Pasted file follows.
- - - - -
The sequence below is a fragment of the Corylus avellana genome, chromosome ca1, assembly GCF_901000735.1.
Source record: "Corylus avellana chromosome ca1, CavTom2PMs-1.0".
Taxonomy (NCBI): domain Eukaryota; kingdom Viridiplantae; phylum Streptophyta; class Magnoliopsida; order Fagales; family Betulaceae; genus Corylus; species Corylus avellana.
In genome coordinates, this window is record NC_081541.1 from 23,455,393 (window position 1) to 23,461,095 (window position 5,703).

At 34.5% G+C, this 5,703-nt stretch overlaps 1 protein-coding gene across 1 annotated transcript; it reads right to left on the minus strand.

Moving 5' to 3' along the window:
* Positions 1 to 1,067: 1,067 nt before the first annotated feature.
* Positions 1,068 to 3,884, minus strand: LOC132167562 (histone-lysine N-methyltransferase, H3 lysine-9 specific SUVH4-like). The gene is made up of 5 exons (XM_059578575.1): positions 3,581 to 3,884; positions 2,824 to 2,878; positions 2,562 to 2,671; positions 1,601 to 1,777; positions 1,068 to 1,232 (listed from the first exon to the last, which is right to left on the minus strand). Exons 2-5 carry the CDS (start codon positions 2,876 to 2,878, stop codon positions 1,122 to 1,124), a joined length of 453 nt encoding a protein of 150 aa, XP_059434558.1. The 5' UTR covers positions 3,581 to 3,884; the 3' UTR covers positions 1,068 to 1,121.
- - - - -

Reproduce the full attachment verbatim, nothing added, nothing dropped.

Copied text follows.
The sequence below is a fragment of the Corylus avellana genome, chromosome ca1, assembly GCF_901000735.1.
Source record: "Corylus avellana chromosome ca1, CavTom2PMs-1.0".
Taxonomy (NCBI): domain Eukaryota; kingdom Viridiplantae; phylum Streptophyta; class Magnoliopsida; order Fagales; family Betulaceae; genus Corylus; species Corylus avellana.
In genome coordinates, this window is record NC_081541.1 from 23,455,393 (window position 1) to 23,461,095 (window position 5,703).

At 34.5% G+C, this 5,703-nt stretch overlaps 1 protein-coding gene across 1 annotated transcript; it reads right to left on the minus strand.

Moving 5' to 3' along the window:
* Positions 1 to 1,067: 1,067 nt before the first annotated feature.
* Positions 1,068 to 3,884, minus strand: LOC132167562 (histone-lysine N-methyltransferase, H3 lysine-9 specific SUVH4-like). The gene is made up of 5 exons (XM_059578575.1): positions 3,581 to 3,884; positions 2,824 to 2,878; positions 2,562 to 2,671; positions 1,601 to 1,777; positions 1,068 to 1,232 (listed from the first exon to the last, which is right to left on the minus strand). Exons 2-5 carry the CDS (start codon positions 2,876 to 2,878, stop codon positions 1,122 to 1,124), a joined length of 453 nt encoding a protein of 150 aa, XP_059434558.1. The 5' UTR covers positions 3,581 to 3,884; the 3' UTR covers positions 1,068 to 1,121.